Filed under: Wine
Despite undergoing more name changes than the city of Istanbul over the centuries, Chateau Lynch Bages has found an appellation that now seems ready to stick. It has also produced a fine white wine – one worthy of a Luxist nomination in the best international white wine category.
According to local historical documents, the first mentions of the French region known as "Batges" occurred in the 16th Century. In 1728, the estate that would eventually become Lynch-Bages was purchased by Pierre Drouillard, who bequeathed it to his daughter Elizabeth, wife of Thomas Lynch.
Gallery: Blanc de Lynch-Bages
Known as "Cru de Lynch" for the better part of the 18th Century and a bit of the next, the property was purchased by Geneva wine merchant Sebastien Jurine, who renamed the estate "Jurine Bages." After gaining recognition in the Classification of 1855 – the wine ranking system demanded by Napoleon III – the Cayrou brothers bought the estate and renamed it "Lynch-Bages."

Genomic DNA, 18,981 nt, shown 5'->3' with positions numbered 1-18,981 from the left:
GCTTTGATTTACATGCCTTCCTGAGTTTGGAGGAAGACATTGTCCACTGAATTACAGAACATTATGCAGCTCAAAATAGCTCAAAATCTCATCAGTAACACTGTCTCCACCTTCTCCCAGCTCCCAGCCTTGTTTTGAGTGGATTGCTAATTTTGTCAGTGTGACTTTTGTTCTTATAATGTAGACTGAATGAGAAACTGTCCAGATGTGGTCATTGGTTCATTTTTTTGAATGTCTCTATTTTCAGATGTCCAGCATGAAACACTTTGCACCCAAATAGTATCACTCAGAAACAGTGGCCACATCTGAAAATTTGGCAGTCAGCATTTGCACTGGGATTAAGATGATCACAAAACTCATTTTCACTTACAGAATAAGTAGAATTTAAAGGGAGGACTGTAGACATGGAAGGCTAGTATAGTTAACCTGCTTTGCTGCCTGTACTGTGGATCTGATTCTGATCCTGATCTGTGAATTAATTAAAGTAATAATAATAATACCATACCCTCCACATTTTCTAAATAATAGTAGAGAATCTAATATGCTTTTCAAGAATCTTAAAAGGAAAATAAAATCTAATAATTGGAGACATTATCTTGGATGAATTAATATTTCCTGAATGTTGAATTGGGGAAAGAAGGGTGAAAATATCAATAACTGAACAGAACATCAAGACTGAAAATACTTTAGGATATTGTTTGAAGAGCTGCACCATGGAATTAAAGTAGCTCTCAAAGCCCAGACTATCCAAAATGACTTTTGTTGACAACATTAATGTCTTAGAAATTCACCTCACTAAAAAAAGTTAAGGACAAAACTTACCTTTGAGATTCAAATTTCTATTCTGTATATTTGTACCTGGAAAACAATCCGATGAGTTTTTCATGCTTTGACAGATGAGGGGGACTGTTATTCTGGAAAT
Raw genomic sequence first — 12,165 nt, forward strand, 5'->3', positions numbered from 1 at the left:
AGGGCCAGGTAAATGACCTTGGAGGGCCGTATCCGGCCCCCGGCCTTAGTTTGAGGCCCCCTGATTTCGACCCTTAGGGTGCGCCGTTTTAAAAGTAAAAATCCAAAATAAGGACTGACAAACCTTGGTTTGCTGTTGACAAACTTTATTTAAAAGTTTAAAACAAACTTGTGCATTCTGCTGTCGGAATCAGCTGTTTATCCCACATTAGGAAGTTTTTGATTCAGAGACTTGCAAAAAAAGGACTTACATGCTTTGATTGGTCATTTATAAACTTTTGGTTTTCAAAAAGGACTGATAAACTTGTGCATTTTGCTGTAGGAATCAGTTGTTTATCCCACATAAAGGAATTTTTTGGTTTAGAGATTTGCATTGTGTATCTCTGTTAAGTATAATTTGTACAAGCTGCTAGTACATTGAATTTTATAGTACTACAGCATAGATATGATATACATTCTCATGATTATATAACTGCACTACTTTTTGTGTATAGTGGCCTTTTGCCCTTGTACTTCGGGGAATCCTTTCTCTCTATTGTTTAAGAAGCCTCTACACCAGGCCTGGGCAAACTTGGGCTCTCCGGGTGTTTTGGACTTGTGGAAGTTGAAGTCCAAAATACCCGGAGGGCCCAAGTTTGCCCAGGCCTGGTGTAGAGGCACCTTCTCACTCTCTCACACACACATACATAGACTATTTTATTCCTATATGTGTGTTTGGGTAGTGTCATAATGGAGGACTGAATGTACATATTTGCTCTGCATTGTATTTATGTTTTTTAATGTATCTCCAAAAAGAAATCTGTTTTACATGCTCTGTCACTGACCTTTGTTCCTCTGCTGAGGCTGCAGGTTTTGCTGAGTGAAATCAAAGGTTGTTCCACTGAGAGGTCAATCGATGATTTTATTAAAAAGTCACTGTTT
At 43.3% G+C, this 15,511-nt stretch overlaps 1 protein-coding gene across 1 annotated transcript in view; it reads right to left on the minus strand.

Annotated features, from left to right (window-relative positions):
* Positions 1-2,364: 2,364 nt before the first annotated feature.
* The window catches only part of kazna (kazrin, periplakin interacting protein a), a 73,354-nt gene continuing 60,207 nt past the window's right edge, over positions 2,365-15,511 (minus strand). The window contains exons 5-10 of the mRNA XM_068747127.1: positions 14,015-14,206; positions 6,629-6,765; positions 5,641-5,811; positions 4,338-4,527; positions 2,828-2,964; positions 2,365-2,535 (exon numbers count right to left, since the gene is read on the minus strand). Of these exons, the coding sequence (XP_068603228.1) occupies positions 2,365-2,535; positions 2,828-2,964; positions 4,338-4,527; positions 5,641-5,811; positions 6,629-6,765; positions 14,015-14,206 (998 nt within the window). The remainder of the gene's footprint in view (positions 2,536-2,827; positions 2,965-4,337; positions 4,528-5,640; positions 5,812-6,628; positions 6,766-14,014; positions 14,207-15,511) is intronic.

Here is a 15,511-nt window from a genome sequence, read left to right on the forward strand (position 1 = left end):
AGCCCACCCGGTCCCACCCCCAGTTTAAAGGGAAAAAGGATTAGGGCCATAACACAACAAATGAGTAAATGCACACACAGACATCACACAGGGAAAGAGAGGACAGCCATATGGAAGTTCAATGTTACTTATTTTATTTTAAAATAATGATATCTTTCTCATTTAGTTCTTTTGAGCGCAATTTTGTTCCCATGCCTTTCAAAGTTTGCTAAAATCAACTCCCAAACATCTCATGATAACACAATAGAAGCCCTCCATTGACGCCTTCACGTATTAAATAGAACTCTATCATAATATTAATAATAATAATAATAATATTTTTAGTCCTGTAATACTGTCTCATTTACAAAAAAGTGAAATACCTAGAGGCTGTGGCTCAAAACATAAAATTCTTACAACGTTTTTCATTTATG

The 20th Century hasn't seen any more nomenclature alterations, but there have been a few oenological changes: in 1990, the Blanc de Lynch-Bages was born. It quickly developed into a preferred choice of connoisseurs, thanks to its unique bouquet. Aged in barrels, Blanc de Lynch-Bages boasts hints of woodiness and vanilla coupled with cassis buds, grapefruit and candied fruit.
Seems that this wine won't be changing its name anytime soon.
Vote for the winemaker that you think is the best of breed. The voting period ends on June 30th, with winners announced on July 1, 2010.